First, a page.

Hebrew University of Jerusalem welcomed in a new chairman of the board of governors Tuesday at the 69th annual meeting of the university's board that has brought many of the more than 200 members from around the world to the capital this week.
Charles H. (Corky) Goodman of Chicago was elected chairman, succeeding attorney Yigal Arnon, who has been serving in the post for the past six years. Goodman is the third person to hold the position.
"I consider Hebrew University one of the most outstanding higher education institutions in Israel and one of the best in the world," Goodman, who previously served as president of the Council of Jewish Federations in North America (1990-93) and as chairman of the Jewish Agency Board of Governors from 1995-99, told The Jerusalem Post following his election to the position.
"I want to contribute to its growth and help the university continue to contribute to the growth of the State of Israel." Now in his 70s, Goodman, who earned the nickname Corky from his grandfather, was born into a life of philanthropy and has worked with Jewish causes for the past 50 years. "Both my family and that of my first wife are prominent Jewish families in Chicago who are involved in traditional philanthropy. It was not difficult for me to also become involved," explained Goodman.
As well as his work with the Jewish Federation and the Jewish Agency, Goodman has also actively supported a broad array of Jewish causes both here and in the US. The United Jewish Appeal, the Joint Distribution Committee and Brandies University are just some of the other institutions that have utilized Goodman's skills.
"Frankly I think I personally have got more out of [being a philanthropist] than I have put in," said Goodman, who is also vice chairman of Henry Crown and Company and serves on the board of General Dynamics Corporation.
"These activities have allowed me to feel that I have made some contribution to the growth of the State of Israel, obviously I don't live here and I did not fight here, so in my own way I have tried to make a contribution. I feel like I have gained a lot and I hope my work has made some people's lives better."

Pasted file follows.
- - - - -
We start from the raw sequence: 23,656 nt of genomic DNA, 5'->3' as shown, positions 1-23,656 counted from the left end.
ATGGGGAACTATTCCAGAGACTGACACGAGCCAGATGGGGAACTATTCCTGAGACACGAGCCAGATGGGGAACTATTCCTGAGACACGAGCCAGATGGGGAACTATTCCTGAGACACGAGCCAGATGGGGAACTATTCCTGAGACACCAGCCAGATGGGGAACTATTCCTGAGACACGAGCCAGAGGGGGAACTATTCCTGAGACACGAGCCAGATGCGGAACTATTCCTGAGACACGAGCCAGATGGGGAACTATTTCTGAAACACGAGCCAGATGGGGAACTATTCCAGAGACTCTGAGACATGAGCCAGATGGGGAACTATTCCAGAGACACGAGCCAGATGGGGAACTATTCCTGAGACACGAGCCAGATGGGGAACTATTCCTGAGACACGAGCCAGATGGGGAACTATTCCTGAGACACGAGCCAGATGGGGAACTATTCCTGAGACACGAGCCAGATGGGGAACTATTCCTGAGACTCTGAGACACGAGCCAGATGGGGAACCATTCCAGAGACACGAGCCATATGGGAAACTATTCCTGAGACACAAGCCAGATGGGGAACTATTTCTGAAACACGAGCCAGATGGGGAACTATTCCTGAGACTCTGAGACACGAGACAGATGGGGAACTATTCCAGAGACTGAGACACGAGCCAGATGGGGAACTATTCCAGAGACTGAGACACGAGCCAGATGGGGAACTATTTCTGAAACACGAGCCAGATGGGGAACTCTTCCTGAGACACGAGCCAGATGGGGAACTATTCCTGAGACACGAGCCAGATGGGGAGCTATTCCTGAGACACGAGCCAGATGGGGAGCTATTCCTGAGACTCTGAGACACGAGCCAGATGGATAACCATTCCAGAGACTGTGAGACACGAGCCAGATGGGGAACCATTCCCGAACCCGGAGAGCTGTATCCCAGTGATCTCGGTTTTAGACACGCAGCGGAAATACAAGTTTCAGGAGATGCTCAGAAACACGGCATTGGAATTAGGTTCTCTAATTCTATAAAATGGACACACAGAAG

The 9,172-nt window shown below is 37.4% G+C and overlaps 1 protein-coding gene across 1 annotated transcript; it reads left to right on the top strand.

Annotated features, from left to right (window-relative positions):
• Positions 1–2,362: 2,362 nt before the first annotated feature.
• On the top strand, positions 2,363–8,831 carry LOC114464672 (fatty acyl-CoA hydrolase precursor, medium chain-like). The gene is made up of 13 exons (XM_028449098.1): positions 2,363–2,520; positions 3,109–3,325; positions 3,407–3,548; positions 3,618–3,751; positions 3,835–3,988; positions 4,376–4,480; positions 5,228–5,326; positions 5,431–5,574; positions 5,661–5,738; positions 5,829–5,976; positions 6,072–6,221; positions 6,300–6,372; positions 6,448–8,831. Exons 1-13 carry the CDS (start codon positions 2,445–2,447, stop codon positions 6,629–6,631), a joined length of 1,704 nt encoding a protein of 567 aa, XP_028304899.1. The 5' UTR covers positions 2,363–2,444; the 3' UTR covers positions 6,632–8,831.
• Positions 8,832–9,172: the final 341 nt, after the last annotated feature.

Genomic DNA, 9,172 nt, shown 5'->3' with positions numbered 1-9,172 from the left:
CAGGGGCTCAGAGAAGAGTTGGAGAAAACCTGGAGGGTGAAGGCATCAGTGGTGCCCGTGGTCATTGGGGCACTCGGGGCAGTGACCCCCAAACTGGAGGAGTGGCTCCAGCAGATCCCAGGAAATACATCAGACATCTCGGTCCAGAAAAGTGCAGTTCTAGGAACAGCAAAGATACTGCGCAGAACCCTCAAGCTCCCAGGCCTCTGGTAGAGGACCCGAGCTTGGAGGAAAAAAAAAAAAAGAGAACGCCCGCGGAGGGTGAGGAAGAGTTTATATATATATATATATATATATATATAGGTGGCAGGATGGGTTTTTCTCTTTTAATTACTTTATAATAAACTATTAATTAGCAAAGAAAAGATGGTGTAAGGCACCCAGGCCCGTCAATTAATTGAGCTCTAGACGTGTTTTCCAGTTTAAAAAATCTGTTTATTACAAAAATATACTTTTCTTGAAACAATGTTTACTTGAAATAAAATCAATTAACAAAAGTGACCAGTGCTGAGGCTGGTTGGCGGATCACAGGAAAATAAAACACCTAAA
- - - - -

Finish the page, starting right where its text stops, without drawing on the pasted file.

As for his rise to the prestigious post at Hebrew University, Goodman remains humble. "There are more than 200 people on the board of governors, most of whom are probably more qualified than me to do this job but they wanted me, I am still not quite sure why," said Goodman, adding "I assume that my experience and my contacts are part of why I was chosen." Goodman said that he has already met with outgoing chairman Yigal Arnon to find out more about the institution and what issues need to be addressed.
"Obviously there are problems here that I might be able to help with," said Goodman, giving fund-raising and strengthening of the university's friends group as examples of areas he would like to focus on. Goodman also talked about increasing the number of foreign students and improving upon the university's high level of faculty.
"Due to declining government support, all [universities in Israel] face great difficulties maintaining their budgets. Anyone joining the faculty here has to make a great financial sacrifice," noted Goodman. "But we need to make higher education more competitive here by making it attractive to faculty members from around the world. It is not an easy situation." Raising awareness of the university's struggles and raising funds for it when there are so many other Jewish and Israeli organizations competing for funds will be a challenge agreed Goodman.
"In some ways it is a bigger challenge than what I have done before," said Goodman. "However, in other ways this is an institution that has a good reputation and needs support so that it can continue to turn out the kind of leaders who are the best."
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